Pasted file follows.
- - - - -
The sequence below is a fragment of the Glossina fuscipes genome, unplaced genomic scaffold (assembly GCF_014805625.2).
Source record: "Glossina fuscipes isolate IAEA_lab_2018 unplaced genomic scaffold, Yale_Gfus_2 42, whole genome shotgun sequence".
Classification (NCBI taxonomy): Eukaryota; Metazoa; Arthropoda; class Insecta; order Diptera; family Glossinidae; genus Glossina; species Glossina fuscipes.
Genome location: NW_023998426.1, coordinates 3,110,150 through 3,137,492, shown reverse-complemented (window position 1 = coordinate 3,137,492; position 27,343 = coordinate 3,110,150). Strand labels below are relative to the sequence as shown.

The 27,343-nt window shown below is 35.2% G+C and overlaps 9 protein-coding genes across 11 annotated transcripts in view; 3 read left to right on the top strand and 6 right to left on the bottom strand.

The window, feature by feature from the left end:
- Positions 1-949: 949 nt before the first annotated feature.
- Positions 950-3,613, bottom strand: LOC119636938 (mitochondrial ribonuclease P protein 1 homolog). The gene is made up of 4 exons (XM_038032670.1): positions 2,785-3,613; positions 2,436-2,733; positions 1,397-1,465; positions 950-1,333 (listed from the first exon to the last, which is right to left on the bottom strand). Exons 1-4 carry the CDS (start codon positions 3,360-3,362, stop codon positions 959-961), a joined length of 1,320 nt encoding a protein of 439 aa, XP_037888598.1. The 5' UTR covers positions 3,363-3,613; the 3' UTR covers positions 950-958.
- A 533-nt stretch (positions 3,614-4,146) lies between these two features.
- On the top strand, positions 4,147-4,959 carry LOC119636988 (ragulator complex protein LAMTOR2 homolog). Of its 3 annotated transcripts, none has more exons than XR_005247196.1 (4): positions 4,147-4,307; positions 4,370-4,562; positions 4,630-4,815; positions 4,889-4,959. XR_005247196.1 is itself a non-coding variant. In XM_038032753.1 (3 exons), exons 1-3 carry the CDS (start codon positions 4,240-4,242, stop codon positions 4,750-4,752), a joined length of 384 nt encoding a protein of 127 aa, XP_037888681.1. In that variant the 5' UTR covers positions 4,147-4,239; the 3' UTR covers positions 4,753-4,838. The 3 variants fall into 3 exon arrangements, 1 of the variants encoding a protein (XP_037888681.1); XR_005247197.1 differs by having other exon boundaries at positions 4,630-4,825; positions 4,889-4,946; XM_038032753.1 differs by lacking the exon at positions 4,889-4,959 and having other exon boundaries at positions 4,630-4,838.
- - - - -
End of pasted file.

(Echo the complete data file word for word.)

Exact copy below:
The sequence below is a fragment of the Glossina fuscipes genome, unplaced genomic scaffold (assembly GCF_014805625.2).
Source record: "Glossina fuscipes isolate IAEA_lab_2018 unplaced genomic scaffold, Yale_Gfus_2 42, whole genome shotgun sequence".
Classification (NCBI taxonomy): Eukaryota; Metazoa; Arthropoda; class Insecta; order Diptera; family Glossinidae; genus Glossina; species Glossina fuscipes.
Genome location: NW_023998426.1, coordinates 3,110,150 through 3,137,492, shown reverse-complemented (window position 1 = coordinate 3,137,492; position 27,343 = coordinate 3,110,150). Strand labels below are relative to the sequence as shown.

The 27,343-nt window shown below is 35.2% G+C and overlaps 9 protein-coding genes across 11 annotated transcripts in view; 3 read left to right on the top strand and 6 right to left on the bottom strand.

The window, feature by feature from the left end:
- Positions 1-949: 949 nt before the first annotated feature.
- Positions 950-3,613, bottom strand: LOC119636938 (mitochondrial ribonuclease P protein 1 homolog). The gene is made up of 4 exons (XM_038032670.1): positions 2,785-3,613; positions 2,436-2,733; positions 1,397-1,465; positions 950-1,333 (listed from the first exon to the last, which is right to left on the bottom strand). Exons 1-4 carry the CDS (start codon positions 3,360-3,362, stop codon positions 959-961), a joined length of 1,320 nt encoding a protein of 439 aa, XP_037888598.1. The 5' UTR covers positions 3,363-3,613; the 3' UTR covers positions 950-958.
- A 533-nt stretch (positions 3,614-4,146) lies between these two features.
- On the top strand, positions 4,147-4,959 carry LOC119636988 (ragulator complex protein LAMTOR2 homolog). Of its 3 annotated transcripts, none has more exons than XR_005247196.1 (4): positions 4,147-4,307; positions 4,370-4,562; positions 4,630-4,815; positions 4,889-4,959. XR_005247196.1 is itself a non-coding variant. In XM_038032753.1 (3 exons), exons 1-3 carry the CDS (start codon positions 4,240-4,242, stop codon positions 4,750-4,752), a joined length of 384 nt encoding a protein of 127 aa, XP_037888681.1. In that variant the 5' UTR covers positions 4,147-4,239; the 3' UTR covers positions 4,753-4,838. The 3 variants fall into 3 exon arrangements, 1 of the variants encoding a protein (XP_037888681.1); XR_005247197.1 differs by having other exon boundaries at positions 4,630-4,825; positions 4,889-4,946; XM_038032753.1 differs by lacking the exon at positions 4,889-4,959 and having other exon boundaries at positions 4,630-4,838.